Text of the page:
Rutgers University

Rutgers center battles noise pollution nationwide

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Eric Zwerling, director the Rutgers Noise Technical Assistance Center Credits: Nick Romanenko/Rutgers University
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NEW BRUNSWICK, NJ  - Eric Zwerling got a call this week from a man was living next to a fitness center, complaining he repeatedly heard the loud thud heavy free weights and medicine balls hit the floor.

The man was recovering from having a pace maker in his chest and wondering of the impact of the noise from the gym.

“I’ve received thousands of calls,” said Zwerling, director of the Rutgers Noise Technical Assistance Center.

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Over nearly three decades, Zwerling, has fielded calls and traveled nationwide to explain the dangers of loud sounds on people’s lives. He has written noise code regulations for communities from Florida to Alaska and he has trained investigators in all 21 New Jersey counties.

Though noise is often viewed as “a secondary pollutant, or people don’t consider it at all,” Zwerling said, it impacts biochemical, physiological  and psychological health.  

As far back as the 1980s, the federal Environmental Protection Agency found that noise contributed to stress disorders, cardiovascular illnesses, sleep disruption and productivity loss.

However, the EPA later decided the issue was better handled at the state level, according to the agency website.

Working in the Rutgers University Department of Environmental Science, Sterling took over the Noise Technical Assistance Center in 1990, at first working for little or no salary until he could generate funding. It is the only assistance center still operating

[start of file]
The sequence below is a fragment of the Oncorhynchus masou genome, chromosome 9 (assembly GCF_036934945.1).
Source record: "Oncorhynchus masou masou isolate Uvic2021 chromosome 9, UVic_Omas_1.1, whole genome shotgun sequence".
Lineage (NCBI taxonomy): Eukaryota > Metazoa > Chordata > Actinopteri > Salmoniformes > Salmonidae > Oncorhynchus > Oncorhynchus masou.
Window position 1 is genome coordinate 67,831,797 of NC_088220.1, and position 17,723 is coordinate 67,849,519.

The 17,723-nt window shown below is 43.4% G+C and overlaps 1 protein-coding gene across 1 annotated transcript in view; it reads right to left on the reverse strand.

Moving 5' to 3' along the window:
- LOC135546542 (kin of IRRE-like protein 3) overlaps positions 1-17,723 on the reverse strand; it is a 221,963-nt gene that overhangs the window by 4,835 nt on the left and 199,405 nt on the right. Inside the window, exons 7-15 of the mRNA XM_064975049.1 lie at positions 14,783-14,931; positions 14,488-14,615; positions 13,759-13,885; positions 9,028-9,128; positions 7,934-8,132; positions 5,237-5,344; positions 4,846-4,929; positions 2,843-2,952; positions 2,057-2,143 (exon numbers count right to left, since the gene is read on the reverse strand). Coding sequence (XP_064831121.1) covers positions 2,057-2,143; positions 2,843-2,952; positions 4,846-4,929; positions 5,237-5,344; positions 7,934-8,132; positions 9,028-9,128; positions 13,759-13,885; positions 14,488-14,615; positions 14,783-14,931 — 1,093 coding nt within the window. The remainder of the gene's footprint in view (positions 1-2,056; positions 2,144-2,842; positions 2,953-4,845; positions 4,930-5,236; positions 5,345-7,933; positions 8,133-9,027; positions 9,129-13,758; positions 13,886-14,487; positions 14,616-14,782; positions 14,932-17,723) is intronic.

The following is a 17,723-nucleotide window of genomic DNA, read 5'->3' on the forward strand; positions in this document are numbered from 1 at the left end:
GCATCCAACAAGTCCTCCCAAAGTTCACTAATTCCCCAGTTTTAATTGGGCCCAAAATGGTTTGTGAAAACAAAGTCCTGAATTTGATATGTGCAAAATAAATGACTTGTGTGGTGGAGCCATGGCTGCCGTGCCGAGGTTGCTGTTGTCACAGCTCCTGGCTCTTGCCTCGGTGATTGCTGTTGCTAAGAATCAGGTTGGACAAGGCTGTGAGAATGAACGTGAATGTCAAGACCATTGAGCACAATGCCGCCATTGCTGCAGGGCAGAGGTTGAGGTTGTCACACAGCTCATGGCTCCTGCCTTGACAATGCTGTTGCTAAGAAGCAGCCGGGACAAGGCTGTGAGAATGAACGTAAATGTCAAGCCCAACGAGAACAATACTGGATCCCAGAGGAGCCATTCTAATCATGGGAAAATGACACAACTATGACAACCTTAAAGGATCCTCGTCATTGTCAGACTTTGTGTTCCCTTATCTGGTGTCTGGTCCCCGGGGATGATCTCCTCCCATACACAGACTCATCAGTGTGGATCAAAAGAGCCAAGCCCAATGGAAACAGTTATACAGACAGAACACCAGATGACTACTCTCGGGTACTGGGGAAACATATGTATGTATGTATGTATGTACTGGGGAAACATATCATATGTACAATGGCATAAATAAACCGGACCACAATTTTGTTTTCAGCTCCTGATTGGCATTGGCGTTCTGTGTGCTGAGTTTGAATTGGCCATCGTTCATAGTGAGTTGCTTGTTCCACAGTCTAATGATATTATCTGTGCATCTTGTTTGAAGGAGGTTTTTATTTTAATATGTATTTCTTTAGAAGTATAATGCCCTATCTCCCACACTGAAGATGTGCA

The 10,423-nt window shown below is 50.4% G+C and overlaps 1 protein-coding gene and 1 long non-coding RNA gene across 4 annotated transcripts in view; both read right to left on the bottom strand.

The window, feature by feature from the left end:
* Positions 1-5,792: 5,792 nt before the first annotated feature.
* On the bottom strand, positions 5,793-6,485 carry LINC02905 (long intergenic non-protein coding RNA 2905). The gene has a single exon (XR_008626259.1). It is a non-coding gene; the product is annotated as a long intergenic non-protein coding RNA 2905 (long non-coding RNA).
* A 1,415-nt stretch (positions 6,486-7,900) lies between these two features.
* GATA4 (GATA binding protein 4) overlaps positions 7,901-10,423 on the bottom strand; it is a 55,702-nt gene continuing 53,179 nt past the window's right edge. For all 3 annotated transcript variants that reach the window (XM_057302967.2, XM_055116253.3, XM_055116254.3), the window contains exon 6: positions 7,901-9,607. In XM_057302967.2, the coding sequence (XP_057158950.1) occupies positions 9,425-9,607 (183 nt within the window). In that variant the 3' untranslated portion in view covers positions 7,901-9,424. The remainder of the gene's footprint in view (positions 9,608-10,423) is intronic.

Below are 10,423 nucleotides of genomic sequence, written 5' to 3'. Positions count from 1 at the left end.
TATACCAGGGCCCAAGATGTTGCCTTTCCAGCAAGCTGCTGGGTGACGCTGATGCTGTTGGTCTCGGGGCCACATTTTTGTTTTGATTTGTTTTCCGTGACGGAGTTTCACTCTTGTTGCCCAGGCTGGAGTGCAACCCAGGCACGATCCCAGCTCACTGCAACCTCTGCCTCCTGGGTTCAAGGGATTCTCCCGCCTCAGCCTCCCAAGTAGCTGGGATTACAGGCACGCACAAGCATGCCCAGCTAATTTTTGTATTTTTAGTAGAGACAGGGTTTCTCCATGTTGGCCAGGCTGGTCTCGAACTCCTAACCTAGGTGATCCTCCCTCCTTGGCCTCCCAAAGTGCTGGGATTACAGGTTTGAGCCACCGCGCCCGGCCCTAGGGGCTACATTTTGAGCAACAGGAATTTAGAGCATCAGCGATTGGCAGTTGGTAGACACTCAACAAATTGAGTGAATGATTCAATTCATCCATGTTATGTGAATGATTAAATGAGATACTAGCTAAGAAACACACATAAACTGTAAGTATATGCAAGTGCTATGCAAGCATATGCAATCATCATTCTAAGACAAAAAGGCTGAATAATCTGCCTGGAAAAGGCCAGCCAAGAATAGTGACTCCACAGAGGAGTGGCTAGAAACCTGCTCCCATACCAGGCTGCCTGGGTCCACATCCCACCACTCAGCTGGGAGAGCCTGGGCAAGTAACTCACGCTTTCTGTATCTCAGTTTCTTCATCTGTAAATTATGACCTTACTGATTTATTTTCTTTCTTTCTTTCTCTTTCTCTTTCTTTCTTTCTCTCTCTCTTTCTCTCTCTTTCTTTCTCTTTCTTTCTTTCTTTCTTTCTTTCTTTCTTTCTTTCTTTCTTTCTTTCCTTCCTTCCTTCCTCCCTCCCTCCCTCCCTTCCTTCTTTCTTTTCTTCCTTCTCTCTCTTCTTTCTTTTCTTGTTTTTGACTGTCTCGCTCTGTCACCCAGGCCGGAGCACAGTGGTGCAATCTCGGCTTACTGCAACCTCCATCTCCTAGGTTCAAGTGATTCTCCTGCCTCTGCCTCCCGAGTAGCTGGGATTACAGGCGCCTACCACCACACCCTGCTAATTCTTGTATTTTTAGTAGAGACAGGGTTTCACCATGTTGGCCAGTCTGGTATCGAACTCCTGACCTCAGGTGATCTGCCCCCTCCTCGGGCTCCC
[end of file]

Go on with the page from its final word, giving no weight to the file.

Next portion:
The effects of noise pollution, he said, have contributed to cases of  arson, assault, murder, suicide and motor vehicle accidents, often related to sleep disruption.

“The vast majority of Americans are unprotected from noise, and products like jack hammers are being manufactured with unregulated noise," he said.

Noise can range from loud music blasted outdoor to an industrial air conditioning system outside a building to a cars and truck to air travel.

Recently Zwerling studied a case in Ohio where a car wash was built with the exit facing nearby homes, and most of the noise coming out that exit.

“They could have rotated that building to have the exit turned away from the homes,” he said.

Often, he says, noise can be control through simply being consider  surrounding neighborhoods.

Zwerling capsulizes this feeling in his training sessions, telling investigators that people simply should be “civil to each other.”

 

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